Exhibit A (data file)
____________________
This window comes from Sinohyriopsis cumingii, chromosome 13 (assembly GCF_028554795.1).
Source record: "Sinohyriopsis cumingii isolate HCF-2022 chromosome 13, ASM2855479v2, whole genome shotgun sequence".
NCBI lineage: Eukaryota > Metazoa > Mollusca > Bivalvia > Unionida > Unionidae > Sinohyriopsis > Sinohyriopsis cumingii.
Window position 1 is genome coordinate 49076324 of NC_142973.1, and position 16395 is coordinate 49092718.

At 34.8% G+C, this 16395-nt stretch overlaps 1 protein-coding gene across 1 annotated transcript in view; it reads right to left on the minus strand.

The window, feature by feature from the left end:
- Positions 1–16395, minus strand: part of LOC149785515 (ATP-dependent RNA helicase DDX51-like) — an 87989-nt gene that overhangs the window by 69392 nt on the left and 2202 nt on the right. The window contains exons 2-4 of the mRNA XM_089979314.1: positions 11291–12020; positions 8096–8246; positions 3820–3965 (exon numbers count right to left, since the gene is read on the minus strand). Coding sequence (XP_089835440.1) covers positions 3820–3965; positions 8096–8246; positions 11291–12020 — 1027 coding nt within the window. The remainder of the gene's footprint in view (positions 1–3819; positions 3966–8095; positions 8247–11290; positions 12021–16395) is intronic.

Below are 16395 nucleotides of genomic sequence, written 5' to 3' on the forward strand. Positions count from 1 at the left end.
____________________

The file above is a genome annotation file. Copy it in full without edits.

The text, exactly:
This window comes from Sinohyriopsis cumingii, chromosome 13 (assembly GCF_028554795.1).
Source record: "Sinohyriopsis cumingii isolate HCF-2022 chromosome 13, ASM2855479v2, whole genome shotgun sequence".
NCBI lineage: Eukaryota > Metazoa > Mollusca > Bivalvia > Unionida > Unionidae > Sinohyriopsis > Sinohyriopsis cumingii.
Window position 1 is genome coordinate 49076324 of NC_142973.1, and position 16395 is coordinate 49092718.

At 34.8% G+C, this 16395-nt stretch overlaps 1 protein-coding gene across 1 annotated transcript in view; it reads right to left on the minus strand.

The window, feature by feature from the left end:
- Positions 1–16395, minus strand: part of LOC149785515 (ATP-dependent RNA helicase DDX51-like) — an 87989-nt gene that overhangs the window by 69392 nt on the left and 2202 nt on the right. The window contains exons 2-4 of the mRNA XM_089979314.1: positions 11291–12020; positions 8096–8246; positions 3820–3965 (exon numbers count right to left, since the gene is read on the minus strand). Coding sequence (XP_089835440.1) covers positions 3820–3965; positions 8096–8246; positions 11291–12020 — 1027 coding nt within the window. The remainder of the gene's footprint in view (positions 1–3819; positions 3966–8095; positions 8247–11290; positions 12021–16395) is intronic.

Below are 16395 nucleotides of genomic sequence, written 5' to 3' on the forward strand. Positions count from 1 at the left end.